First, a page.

Swimmers beware 'extremely dangerous' rip currents with beach season in full swing

With beach season in full swing, a University of Windsor rip current professor wants people to know how to spot rip currents and escape them.

Rip current researcher warns against trying to swim to shore when caught in one

Rip currents can look darker in colour than the nearby water and it's a spot where the waves aren't breaking.

When you hit the beach for a swim this summer, watch out for dangerous rip currents that can carry you offshore very quickly.

A rip current, or commonly referred to by its misnomer rip tide, is a fast flowing current of water that's moving offshore in a channel.

"It's extremely dangerous," said Chris Houser, a rip current researcher at University of Windsor.

He said there are rip currents in the Great Lakes system, and especially in Lake Michigan where there are a "large number of drownings per year." 

Houser has even spotted them at Colchester Beach.

He said they are difficult to spot for the untrained eye, but can look like a darker body of water, or in between two breaking waves. The water may look the calmest there, but it is actually the "most dangerous."

They can also exist along structural riffs in the water, where you can see water alongside the structure moving offshore.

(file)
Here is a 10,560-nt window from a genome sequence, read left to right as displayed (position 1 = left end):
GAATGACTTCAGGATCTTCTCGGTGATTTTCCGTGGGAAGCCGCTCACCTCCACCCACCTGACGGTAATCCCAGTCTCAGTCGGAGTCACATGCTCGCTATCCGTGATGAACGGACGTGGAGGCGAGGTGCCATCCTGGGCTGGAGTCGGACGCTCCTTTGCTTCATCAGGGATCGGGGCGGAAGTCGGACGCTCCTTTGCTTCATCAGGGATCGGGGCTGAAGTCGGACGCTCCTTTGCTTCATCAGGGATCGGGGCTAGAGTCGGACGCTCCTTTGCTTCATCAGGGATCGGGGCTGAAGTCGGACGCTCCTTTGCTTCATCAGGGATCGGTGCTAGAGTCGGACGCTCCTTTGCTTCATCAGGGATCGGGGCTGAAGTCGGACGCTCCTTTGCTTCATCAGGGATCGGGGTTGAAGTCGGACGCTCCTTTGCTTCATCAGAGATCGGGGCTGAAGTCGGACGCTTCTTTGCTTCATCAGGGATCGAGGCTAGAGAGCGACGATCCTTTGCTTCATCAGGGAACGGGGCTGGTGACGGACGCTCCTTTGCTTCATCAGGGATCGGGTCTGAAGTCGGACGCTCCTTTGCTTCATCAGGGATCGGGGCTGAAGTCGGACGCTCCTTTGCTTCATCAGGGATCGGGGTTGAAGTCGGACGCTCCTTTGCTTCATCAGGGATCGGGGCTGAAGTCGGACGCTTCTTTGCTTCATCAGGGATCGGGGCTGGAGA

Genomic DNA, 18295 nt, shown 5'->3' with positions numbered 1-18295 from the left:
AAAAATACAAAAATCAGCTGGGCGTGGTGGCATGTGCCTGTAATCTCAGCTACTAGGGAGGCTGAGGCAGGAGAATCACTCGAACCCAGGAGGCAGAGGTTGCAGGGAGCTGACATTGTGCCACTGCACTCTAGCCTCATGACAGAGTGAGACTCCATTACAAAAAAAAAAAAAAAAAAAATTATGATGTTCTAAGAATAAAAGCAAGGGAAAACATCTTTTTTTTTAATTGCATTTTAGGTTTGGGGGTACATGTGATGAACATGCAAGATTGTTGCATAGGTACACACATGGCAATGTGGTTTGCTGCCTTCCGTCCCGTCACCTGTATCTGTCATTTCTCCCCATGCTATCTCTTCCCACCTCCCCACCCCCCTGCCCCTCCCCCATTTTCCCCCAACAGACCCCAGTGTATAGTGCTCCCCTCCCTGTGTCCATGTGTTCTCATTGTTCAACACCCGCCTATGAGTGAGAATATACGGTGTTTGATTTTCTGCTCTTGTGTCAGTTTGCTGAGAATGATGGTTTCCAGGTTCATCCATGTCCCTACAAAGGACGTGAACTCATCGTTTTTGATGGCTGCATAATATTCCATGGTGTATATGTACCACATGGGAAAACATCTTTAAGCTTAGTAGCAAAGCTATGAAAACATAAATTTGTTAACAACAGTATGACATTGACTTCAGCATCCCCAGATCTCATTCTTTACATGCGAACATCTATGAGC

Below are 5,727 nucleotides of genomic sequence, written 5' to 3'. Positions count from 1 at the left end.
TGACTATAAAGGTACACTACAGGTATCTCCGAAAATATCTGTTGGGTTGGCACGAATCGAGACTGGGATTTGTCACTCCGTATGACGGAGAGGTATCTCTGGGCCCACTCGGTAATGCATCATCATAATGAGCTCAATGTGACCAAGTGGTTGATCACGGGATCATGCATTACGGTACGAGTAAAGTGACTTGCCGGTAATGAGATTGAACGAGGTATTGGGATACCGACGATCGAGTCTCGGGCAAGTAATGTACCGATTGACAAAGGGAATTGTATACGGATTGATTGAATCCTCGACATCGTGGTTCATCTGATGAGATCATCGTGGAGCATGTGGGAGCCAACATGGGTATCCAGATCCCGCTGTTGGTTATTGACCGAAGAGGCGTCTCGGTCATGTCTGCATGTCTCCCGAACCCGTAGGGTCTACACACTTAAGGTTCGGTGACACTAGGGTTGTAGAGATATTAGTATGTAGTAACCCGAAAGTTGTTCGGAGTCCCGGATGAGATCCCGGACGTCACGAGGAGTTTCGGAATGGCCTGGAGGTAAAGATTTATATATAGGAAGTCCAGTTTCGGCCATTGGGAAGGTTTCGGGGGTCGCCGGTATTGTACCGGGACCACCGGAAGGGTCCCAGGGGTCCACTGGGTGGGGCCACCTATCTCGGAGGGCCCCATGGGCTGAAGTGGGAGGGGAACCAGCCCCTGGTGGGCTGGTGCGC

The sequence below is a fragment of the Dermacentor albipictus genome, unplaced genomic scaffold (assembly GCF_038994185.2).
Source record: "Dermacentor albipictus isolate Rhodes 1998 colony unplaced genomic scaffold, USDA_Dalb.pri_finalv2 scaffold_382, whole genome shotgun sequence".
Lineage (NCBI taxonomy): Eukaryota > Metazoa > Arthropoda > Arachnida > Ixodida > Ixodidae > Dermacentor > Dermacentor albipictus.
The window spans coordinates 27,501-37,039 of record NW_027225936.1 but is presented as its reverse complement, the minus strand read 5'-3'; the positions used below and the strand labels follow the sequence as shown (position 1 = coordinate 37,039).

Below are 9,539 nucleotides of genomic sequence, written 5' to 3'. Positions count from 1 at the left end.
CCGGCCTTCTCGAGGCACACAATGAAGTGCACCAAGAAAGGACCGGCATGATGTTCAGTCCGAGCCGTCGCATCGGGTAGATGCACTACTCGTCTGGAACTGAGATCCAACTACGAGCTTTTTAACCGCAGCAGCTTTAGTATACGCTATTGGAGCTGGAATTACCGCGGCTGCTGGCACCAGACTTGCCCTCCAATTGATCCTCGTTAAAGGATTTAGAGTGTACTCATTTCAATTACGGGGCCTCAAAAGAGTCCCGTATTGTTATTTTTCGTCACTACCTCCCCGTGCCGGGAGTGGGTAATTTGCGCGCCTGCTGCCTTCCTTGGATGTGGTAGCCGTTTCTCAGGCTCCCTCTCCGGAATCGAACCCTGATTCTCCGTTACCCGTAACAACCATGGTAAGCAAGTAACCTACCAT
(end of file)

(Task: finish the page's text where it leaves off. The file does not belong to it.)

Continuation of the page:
Houser says swimmers need to make their way out of the current by swimming parallel to the shore, rather than toward it. (Steve Bruce/CBC)

And when swimmers are caught in something like that, the natural instinct may be to swim back to shore, but they would only be trying to fight a very strong current, adds Houser.

"You need to relax, get your feet up … figure out what is parallel to the beach," said Houser. Swimmers need to swim parallel to the beach or just "float it out," until they get to a spot where the water is safe for them to go back to shore.

Changing weather conditions also make it harder for people to realize the true danger of the water they're in.

Earlier in the day they may be able to stand in that water and it's fine, but with changes in winds or big waves that come through, it could look very different later in the day.

"What was safe this morning is no longer safe this afternoon," he said.

With files from Windsor Morning